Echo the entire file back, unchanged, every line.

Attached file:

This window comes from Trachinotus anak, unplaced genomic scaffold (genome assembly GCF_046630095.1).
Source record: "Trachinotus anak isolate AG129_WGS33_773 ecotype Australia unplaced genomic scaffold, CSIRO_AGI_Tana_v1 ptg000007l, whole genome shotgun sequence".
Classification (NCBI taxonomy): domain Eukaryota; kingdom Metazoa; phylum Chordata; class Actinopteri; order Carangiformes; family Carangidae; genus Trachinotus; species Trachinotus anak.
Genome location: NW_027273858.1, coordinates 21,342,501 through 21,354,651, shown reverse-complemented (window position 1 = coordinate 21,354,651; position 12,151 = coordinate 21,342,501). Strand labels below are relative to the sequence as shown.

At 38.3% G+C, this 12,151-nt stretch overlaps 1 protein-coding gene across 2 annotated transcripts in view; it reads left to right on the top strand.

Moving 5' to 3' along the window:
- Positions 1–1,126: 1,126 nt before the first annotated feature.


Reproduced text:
This window comes from Trachinotus anak, unplaced genomic scaffold (genome assembly GCF_046630095.1).
Source record: "Trachinotus anak isolate AG129_WGS33_773 ecotype Australia unplaced genomic scaffold, CSIRO_AGI_Tana_v1 ptg000007l, whole genome shotgun sequence".
Classification (NCBI taxonomy): domain Eukaryota; kingdom Metazoa; phylum Chordata; class Actinopteri; order Carangiformes; family Carangidae; genus Trachinotus; species Trachinotus anak.
Genome location: NW_027273858.1, coordinates 21,342,501 through 21,354,651, shown reverse-complemented (window position 1 = coordinate 21,354,651; position 12,151 = coordinate 21,342,501). Strand labels below are relative to the sequence as shown.

At 38.3% G+C, this 12,151-nt stretch overlaps 1 protein-coding gene across 2 annotated transcripts in view; it reads left to right on the top strand.

Moving 5' to 3' along the window:
- Positions 1–1,126: 1,126 nt before the first annotated feature.